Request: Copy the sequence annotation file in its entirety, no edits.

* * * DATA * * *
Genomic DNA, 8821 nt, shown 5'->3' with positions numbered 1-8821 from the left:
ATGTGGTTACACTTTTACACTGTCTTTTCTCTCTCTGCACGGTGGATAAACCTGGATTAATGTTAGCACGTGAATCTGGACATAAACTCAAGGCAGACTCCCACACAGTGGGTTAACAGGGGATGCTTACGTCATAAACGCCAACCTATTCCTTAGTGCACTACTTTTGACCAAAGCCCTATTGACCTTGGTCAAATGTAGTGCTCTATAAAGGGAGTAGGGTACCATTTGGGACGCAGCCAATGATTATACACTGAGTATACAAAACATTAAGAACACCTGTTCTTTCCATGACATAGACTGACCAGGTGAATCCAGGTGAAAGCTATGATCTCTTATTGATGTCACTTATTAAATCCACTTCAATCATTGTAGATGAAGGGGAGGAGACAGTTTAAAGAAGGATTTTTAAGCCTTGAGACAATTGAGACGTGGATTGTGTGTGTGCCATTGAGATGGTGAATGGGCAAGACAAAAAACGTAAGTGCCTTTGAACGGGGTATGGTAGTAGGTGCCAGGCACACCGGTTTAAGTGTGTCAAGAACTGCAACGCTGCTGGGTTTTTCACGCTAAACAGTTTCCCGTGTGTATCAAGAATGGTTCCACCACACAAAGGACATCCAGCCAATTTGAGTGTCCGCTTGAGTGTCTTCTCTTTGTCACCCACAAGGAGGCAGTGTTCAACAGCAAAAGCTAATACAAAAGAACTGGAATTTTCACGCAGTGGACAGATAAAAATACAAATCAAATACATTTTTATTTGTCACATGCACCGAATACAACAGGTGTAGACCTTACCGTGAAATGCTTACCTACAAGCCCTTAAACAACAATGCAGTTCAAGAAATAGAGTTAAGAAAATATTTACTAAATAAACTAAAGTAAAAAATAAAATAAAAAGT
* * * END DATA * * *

Genomic DNA, 8821 nt, shown 5'->3' with positions numbered 1-8821 from the left:
ATGTGGTTACACTTTTACACTGTCTTTTCTCTCTCTGCACGGTGGATAAACCTGGATTAATGTTAGCACGTGAATCTGGACATAAACTCAAGGCAGACTCCCACACAGTGGGTTAACAGGGGATGCTTACGTCATAAACGCCAACCTATTCCTTAGTGCACTACTTTTGACCAAAGCCCTATTGACCTTGGTCAAATGTAGTGCTCTATAAAGGGAGTAGGGTACCATTTGGGACGCAGCCAATGATTATACACTGAGTATACAAAACATTAAGAACACCTGTTCTTTCCATGACATAGACTGACCAGGTGAATCCAGGTGAAAGCTATGATCTCTTATTGATGTCACTTATTAAATCCACTTCAATCATTGTAGATGAAGGGGAGGAGACAGTTTAAAGAAGGATTTTTAAGCCTTGAGACAATTGAGACGTGGATTGTGTGTGTGCCATTGAGATGGTGAATGGGCAAGACAAAAAACGTAAGTGCCTTTGAACGGGGTATGGTAGTAGGTGCCAGGCACACCGGTTTAAGTGTGTCAAGAACTGCAACGCTGCTGGGTTTTTCACGCTAAACAGTTTCCCGTGTGTATCAAGAATGGTTCCACCACACAAAGGACATCCAGCCAATTTGAGTGTCCGCTTGAGTGTCTTCTCTTTGTCACCCACAAGGAGGCAGTGTTCAACAGCAAAAGCTAATACAAAAGAACTGGAATTTTCACGCAGTGGACAGATAAAAATACAAATCAAATACATTTTTATTTGTCACATGCACCGAATACAACAGGTGTAGACCTTACCGTGAAATGCTTACCTACAAGCCCTTAAACAACAATGCAGTTCAAGAAATAGAGTTAAGAAAATATTTACTAAATAAACTAAAGTAAAAAATAAAATAAAAAGT